Winter’s over and spring is (finally) upon us! For many of us, the warmer weather also means spring cleaning. This year, CNN Money offers consumers some helpful tips to help you spring clean your finances.
The CNN experts suggest: “Consolidate accounts to boost your odds of earning higher interest and lower your fees, and be sure to shred old financial documents you no longer need.”
[Image via Credit Sesame]
If you have a hard time making sense of everything included in your monthly mortgage statement, you now have a chance to help get that changed. Earlier this week, the Consumer Financial Protection Bureau (CFPB) announced that they are seeking public input on a draft monthly mortgage statement designed to make it easier for homeowners to understand their loans and help avoid any extra costs or fees.
According to CFPB Director, Richard Corday:
“This draft statement shows consumers the breakdown of their mortgage payments – what money goes to the loan principal, interest, and fees…This information will help consumers stay on top of their mortgage costs and hold their mortgage servicers accountable for fixing errors that crop up. Given the widespread mortgage servicing problems we’ve seen over the past few years, consumers need clear disclosures they can count on.”
The draft, pictured below, is also available via CFPB’s website.
Under the Dodd-Frank Wall Street Reform and Consumer Protection Act, most borrowers must receive periodic statements with specific information about their account, most typically typically from their mortgage servicers. According to CFPB. statements must include information regarding:
- the principal loan amount
- the current interest rate
- the date on which the interest rate may next reset
- a description of any late payment and penalty fees
- information about housing counselors
- a telephone number and email address that may be used to contact the mortgage servicer
Currently the CFPB is testing out a prototype monthly statement with consumers to make it as user-friendly and useful as possible. In a press release posted on their website, the CFPB explained:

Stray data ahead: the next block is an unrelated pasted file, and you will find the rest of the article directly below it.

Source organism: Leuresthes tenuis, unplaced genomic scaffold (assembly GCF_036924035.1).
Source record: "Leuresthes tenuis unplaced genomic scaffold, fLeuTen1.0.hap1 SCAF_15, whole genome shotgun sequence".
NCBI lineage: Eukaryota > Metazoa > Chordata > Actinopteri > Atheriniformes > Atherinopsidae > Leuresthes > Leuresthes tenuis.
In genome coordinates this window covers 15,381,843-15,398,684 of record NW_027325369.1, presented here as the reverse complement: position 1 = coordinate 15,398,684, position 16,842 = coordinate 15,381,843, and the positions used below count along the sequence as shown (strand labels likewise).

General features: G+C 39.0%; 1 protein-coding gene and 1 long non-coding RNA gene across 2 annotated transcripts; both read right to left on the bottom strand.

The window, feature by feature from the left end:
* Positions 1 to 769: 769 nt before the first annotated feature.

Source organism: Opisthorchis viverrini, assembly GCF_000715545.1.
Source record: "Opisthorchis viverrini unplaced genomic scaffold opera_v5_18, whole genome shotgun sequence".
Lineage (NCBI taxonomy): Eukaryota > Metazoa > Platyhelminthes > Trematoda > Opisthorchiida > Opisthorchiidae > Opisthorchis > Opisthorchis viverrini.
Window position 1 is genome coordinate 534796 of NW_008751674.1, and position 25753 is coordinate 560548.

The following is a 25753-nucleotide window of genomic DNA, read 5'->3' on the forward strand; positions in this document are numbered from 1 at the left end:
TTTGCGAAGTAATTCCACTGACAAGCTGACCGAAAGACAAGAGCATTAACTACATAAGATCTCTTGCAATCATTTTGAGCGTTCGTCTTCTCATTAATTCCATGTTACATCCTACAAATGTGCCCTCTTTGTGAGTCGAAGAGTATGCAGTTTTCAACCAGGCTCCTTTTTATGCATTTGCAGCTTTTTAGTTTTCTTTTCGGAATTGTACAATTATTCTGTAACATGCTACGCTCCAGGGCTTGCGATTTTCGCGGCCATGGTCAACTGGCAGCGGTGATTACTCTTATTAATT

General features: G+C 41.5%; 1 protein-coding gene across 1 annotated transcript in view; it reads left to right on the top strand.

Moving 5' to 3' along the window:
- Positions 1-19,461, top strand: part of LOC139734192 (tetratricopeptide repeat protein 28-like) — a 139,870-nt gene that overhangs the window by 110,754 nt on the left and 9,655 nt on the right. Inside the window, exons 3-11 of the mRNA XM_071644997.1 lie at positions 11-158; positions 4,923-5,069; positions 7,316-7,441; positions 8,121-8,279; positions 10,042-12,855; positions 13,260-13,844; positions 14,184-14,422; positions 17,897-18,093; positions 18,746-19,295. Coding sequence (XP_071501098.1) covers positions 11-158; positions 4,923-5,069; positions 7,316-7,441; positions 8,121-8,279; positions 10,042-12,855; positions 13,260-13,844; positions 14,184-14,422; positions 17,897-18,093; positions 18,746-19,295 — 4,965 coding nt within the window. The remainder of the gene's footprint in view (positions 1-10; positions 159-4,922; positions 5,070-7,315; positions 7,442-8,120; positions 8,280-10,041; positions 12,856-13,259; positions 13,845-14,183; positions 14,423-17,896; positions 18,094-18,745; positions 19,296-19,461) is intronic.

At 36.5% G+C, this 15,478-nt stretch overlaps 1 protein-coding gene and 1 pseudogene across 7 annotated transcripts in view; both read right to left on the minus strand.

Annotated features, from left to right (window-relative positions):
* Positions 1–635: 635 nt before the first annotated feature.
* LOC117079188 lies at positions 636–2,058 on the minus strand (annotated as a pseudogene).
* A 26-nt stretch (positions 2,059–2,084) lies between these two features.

“In order to broaden the input it receives as it develops a standard statement, the CFPB is also posting the prototype online to solicit general feedback from consumers, industry stakeholders, and other interested parties. The public will have further opportunity to provide comment on a version of the draft standard form when CFPB proposes a rule on it later this year. The development and publication of a consumer tested and publicly-vetted monthly statement will benefit consumers and facilitate compliance by mortgage servicers and creditors.”
The prototype is scheduled to become available for public comment sometime this summer.
For more information about the draft statement and how to comment, visit: http://www.consumerfinance.gov/a-model-form-for-mortgage-statements/
Listen up sellers: If you feel the appraisal on your home is too low, there are some steps you can take to resolve the issue. From HouseLogic.com, here are 5 strategies you can use if the appraisal comes in short.
The 2012 loan limits for Freddie Mac and Fannie Mae have been released.
HousingLogic.com reports that the largest loan guaranteed by Fannie Mae or Freddie Mac will remain the same size in 2012 everywhere in the United States, except for in Fairfield County, Connecticut, where the limit will rise to $625,500, which is the same maximum loan size available in other high-cost areas.
According to HousingLogic, “In areas where homes are more affordable, the conforming loan limits will stay the same in 2012 for home buyers and home owners who want to refinance:
To check the loan limit in your area, visit the Federal Housing Finance Agency website.
According to the KCM Blog, an increasing amount of research continues to build the case that it makes great financial sense to purchase a home today.
Whether it be rent vs. buy ratios, income-to-price ratios or income-to-mortgage payment ratios, purchasing a home right now is a bargain compared to historic norms. Now we want to look at the COST of a home today compared to pre-peak prices.
According to the most recent S&P Case Shiller price index, residential real estate values have returned to 2003 1Q PRICEs. That, in itself, says something. However, when you factor in mortgage rates, the case for buying a home today becomes even more compelling.
In 2003, 30 year mortgage rates stood at 5.88%. Today, they are 4%. How does that impact the actual COST of a home? On a home purchased for $250,000, here is the difference in monthly cost:
That means you’re saving $285.30 a month, $3,423.60 a year and $102,708 over the life of a 30 year mortgage.
You buy the home for the same PRICE but the COST is over $100,000 less.
Maybe this is why so many financial advisors are saying that this could be one of the greatest times in history to purchase a home.
A fixed-rate mortgage may show no change for 15 to 30 years.
Rent typically increases 3% per year.